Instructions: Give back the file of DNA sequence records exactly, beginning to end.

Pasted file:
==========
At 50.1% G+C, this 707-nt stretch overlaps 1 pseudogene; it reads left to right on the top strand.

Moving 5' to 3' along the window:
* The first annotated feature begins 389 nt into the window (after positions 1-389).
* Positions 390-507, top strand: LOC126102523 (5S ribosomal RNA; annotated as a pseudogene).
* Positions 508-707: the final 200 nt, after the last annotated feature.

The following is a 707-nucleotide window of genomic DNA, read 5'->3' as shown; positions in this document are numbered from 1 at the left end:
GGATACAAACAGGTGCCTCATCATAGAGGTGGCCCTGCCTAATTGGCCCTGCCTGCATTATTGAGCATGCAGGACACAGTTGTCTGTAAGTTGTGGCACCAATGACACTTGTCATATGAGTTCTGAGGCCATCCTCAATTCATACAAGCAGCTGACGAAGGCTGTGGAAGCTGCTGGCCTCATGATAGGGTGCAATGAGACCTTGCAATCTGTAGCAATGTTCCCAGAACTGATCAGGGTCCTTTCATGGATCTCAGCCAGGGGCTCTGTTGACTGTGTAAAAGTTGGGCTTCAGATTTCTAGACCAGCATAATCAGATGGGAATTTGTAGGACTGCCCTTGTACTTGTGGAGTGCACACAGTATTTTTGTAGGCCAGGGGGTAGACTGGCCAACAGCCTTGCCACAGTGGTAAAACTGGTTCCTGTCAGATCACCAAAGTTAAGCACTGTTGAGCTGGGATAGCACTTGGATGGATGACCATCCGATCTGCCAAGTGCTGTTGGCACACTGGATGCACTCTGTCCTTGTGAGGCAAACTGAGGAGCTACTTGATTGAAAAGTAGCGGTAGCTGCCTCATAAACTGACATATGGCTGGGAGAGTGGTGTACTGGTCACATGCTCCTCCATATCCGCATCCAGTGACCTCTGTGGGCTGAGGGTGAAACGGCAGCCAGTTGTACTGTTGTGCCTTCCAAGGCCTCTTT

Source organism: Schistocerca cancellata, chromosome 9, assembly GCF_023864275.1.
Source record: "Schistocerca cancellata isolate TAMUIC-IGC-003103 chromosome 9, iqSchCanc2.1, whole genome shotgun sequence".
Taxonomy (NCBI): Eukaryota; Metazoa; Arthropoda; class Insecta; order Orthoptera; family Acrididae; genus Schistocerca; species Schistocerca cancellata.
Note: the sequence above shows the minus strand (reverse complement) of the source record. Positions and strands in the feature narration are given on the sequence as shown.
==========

At 50.1% G+C, this 707-nt stretch overlaps 1 pseudogene; it reads left to right on the top strand.

Moving 5' to 3' along the window:
* The first annotated feature begins 389 nt into the window (after positions 1-389).
* Positions 390-507, top strand: LOC126102523 (5S ribosomal RNA; annotated as a pseudogene).
* Positions 508-707: the final 200 nt, after the last annotated feature.

The following is a 707-nucleotide window of genomic DNA, read 5'->3' as shown; positions in this document are numbered from 1 at the left end:
GGATACAAACAGGTGCCTCATCATAGAGGTGGCCCTGCCTAATTGGCCCTGCCTGCATTATTGAGCATGCAGGACACAGTTGTCTGTAAGTTGTGGCACCAATGACACTTGTCATATGAGTTCTGAGGCCATCCTCAATTCATACAAGCAGCTGACGAAGGCTGTGGAAGCTGCTGGCCTCATGATAGGGTGCAATGAGACCTTGCAATCTGTAGCAATGTTCCCAGAACTGATCAGGGTCCTTTCATGGATCTCAGCCAGGGGCTCTGTTGACTGTGTAAAAGTTGGGCTTCAGATTTCTAGACCAGCATAATCAGATGGGAATTTGTAGGACTGCCCTTGTACTTGTGGAGTGCACACAGTATTTTTGTAGGCCAGGGGGTAGACTGGCCAACAGCCTTGCCACAGTGGTAAAACTGGTTCCTGTCAGATCACCAAAGTTAAGCACTGTTGAGCTGGGATAGCACTTGGATGGATGACCATCCGATCTGCCAAGTGCTGTTGGCACACTGGATGCACTCTGTCCTTGTGAGGCAAACTGAGGAGCTACTTGATTGAAAAGTAGCGGTAGCTGCCTCATAAACTGACATATGGCTGGGAGAGTGGTGTACTGGTCACATGCTCCTCCATATCCGCATCCAGTGACCTCTGTGGGCTGAGGGTGAAACGGCAGCCAGTTGTACTGTTGTGCCTTCCAAGGCCTCTTT

Source organism: Schistocerca cancellata, chromosome 9, assembly GCF_023864275.1.
Source record: "Schistocerca cancellata isolate TAMUIC-IGC-003103 chromosome 9, iqSchCanc2.1, whole genome shotgun sequence".
Taxonomy (NCBI): Eukaryota; Metazoa; Arthropoda; class Insecta; order Orthoptera; family Acrididae; genus Schistocerca; species Schistocerca cancellata.
Note: the sequence above shows the minus strand (reverse complement) of the source record. Positions and strands in the feature narration are given on the sequence as shown.